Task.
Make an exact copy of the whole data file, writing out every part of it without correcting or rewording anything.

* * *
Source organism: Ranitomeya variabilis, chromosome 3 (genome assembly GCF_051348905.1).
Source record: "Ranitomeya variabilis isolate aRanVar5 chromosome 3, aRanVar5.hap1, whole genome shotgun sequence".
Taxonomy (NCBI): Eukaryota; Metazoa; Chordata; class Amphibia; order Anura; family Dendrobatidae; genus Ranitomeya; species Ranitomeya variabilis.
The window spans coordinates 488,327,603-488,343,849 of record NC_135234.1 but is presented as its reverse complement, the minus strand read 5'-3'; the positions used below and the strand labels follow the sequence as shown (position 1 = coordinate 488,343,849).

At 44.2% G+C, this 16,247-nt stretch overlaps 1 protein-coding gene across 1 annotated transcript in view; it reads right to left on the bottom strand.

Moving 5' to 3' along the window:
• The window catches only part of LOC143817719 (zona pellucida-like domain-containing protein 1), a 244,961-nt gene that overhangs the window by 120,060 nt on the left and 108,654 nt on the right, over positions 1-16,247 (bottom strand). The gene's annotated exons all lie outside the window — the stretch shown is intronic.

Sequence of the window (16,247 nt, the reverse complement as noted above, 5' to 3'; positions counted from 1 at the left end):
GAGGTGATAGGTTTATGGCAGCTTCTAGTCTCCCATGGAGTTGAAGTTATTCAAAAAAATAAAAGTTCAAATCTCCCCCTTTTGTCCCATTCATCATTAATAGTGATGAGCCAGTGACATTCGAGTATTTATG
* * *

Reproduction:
Source organism: Ranitomeya variabilis, chromosome 3 (genome assembly GCF_051348905.1).
Source record: "Ranitomeya variabilis isolate aRanVar5 chromosome 3, aRanVar5.hap1, whole genome shotgun sequence".
Taxonomy (NCBI): Eukaryota; Metazoa; Chordata; class Amphibia; order Anura; family Dendrobatidae; genus Ranitomeya; species Ranitomeya variabilis.
The window spans coordinates 488,327,603-488,343,849 of record NC_135234.1 but is presented as its reverse complement, the minus strand read 5'-3'; the positions used below and the strand labels follow the sequence as shown (position 1 = coordinate 488,343,849).

At 44.2% G+C, this 16,247-nt stretch overlaps 1 protein-coding gene across 1 annotated transcript in view; it reads right to left on the bottom strand.

Moving 5' to 3' along the window:
• The window catches only part of LOC143817719 (zona pellucida-like domain-containing protein 1), a 244,961-nt gene that overhangs the window by 120,060 nt on the left and 108,654 nt on the right, over positions 1-16,247 (bottom strand). The gene's annotated exons all lie outside the window — the stretch shown is intronic.

Sequence of the window (16,247 nt, the reverse complement as noted above, 5' to 3'; positions counted from 1 at the left end):
GAGGTGATAGGTTTATGGCAGCTTCTAGTCTCCCATGGAGTTGAAGTTATTCAAAAAAATAAAAGTTCAAATCTCCCCCTTTTGTCCCATTCATCATTAATAGTGATGAGCCAGTGACATTCGAGTATTTATG